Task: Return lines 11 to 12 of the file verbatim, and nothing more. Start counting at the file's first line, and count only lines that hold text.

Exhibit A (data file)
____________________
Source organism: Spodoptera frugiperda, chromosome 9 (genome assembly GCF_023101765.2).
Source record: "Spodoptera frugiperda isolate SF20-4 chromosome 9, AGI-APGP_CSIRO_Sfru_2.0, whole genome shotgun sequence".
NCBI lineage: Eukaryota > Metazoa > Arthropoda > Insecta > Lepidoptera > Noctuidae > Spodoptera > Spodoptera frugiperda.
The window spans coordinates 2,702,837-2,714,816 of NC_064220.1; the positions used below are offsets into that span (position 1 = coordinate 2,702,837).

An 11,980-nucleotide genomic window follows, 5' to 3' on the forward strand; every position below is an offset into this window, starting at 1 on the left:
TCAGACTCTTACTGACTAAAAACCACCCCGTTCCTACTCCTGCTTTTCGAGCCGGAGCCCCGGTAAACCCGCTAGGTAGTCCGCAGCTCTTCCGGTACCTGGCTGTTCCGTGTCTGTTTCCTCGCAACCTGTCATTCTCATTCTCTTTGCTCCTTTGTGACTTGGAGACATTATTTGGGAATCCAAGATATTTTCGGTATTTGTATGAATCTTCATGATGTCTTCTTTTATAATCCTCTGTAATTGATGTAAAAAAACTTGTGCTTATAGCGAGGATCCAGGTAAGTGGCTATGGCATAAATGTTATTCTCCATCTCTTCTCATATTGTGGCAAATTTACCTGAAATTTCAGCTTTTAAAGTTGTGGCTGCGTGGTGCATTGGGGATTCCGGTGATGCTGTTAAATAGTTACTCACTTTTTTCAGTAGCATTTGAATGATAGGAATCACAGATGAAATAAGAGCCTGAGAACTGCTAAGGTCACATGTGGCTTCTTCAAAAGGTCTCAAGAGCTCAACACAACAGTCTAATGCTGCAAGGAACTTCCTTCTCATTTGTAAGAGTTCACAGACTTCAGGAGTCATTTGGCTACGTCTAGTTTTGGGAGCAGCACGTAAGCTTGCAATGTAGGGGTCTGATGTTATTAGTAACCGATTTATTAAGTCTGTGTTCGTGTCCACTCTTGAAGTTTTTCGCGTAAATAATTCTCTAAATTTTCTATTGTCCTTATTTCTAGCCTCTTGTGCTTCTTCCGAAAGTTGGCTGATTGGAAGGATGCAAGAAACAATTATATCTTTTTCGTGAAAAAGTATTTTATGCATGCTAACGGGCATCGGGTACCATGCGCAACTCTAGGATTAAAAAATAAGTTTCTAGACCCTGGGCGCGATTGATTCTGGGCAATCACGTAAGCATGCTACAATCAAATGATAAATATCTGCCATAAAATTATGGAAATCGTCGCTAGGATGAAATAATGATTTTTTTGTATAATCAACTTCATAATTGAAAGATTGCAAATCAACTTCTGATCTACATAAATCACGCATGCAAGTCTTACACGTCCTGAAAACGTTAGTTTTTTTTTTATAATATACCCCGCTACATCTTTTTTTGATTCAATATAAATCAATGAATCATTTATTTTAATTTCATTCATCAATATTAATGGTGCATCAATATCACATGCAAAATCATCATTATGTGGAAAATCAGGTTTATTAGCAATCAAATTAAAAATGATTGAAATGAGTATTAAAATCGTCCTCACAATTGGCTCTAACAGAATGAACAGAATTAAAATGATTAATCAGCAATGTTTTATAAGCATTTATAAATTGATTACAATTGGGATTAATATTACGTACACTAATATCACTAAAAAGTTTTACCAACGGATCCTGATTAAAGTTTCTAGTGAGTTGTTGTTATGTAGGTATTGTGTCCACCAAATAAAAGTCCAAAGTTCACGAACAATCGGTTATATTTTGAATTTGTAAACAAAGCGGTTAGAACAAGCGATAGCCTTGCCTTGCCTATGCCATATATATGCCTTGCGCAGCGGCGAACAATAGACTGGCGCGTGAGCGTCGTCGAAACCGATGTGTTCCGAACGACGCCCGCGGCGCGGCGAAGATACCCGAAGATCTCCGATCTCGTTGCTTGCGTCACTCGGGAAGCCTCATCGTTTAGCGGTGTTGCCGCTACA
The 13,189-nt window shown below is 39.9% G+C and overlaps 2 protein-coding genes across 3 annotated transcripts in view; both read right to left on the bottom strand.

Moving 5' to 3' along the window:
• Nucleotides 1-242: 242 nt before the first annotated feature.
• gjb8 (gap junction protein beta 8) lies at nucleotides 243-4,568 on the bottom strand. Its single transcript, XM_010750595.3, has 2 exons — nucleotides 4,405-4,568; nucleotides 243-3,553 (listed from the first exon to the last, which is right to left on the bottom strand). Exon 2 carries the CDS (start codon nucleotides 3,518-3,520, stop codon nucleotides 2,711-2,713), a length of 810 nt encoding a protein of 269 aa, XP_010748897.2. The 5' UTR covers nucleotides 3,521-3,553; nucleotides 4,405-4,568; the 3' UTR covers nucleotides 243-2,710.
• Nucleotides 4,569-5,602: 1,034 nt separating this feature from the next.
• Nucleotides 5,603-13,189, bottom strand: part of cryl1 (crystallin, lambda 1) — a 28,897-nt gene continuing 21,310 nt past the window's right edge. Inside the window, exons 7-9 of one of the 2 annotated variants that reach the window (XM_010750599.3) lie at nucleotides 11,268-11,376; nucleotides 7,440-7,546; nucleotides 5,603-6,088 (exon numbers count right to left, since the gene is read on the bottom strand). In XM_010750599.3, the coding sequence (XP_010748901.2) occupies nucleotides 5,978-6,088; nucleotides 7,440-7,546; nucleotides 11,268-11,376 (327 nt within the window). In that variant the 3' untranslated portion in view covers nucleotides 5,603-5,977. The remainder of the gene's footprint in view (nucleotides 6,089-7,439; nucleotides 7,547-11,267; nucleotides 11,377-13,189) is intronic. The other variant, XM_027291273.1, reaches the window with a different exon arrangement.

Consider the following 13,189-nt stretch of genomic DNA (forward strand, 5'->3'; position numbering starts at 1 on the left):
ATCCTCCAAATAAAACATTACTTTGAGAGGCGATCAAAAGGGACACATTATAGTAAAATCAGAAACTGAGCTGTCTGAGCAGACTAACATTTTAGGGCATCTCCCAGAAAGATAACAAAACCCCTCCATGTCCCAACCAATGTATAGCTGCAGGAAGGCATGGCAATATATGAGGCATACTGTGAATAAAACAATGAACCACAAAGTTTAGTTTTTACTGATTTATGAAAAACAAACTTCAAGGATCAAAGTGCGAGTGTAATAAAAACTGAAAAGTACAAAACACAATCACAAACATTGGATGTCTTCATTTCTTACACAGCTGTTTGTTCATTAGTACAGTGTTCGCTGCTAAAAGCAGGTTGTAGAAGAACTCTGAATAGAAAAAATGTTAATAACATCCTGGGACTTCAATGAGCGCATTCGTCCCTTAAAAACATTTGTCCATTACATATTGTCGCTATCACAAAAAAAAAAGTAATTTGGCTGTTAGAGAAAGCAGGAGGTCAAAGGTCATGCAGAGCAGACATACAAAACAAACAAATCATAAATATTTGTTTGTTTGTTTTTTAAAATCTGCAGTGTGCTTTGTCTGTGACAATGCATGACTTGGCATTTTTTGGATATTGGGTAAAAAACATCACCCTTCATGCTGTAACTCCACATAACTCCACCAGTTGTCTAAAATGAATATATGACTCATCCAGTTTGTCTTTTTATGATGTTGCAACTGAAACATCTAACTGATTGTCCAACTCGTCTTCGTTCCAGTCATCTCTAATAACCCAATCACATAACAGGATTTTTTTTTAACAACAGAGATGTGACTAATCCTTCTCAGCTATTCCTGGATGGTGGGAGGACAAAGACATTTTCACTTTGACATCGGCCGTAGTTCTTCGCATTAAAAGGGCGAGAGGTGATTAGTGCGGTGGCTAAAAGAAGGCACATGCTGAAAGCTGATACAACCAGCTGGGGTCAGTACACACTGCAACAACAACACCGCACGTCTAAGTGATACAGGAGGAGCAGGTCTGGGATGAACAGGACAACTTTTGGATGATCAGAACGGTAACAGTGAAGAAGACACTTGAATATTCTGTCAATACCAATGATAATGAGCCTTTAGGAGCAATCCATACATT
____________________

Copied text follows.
• Nucleotides 4,569-5,602: 1,034 nt separating this feature from the next.
• Nucleotides 5,603-13,189, bottom strand: part of cryl1 (crystallin, lambda 1) — a 28,897-nt gene continuing 21,310 nt past the window's right edge. Inside the window, exons 7-9 of one of the 2 annotated variants that reach the window (XM_010750599.3) lie at nucleotides 11,268-11,376; nucleotides 7,440-7,546; nucleotides 5,603-6,088 (exon numbers count right to left, since the gene is read on the bottom strand). In XM_010750599.3, the coding sequence (XP_010748901.2) occupies nucleotides 5,978-6,088; nucleotides 7,440-7,546; nucleotides 11,268-11,376 (327 nt within the window). In that variant the 3' untranslated portion in view covers nucleotides 5,603-5,977. The remainder of the gene's footprint in view (nucleotides 6,089-7,439; nucleotides 7,547-11,267; nucleotides 11,377-13,189) is intronic. The other variant, XM_027291273.1, reaches the window with a different exon arrangement.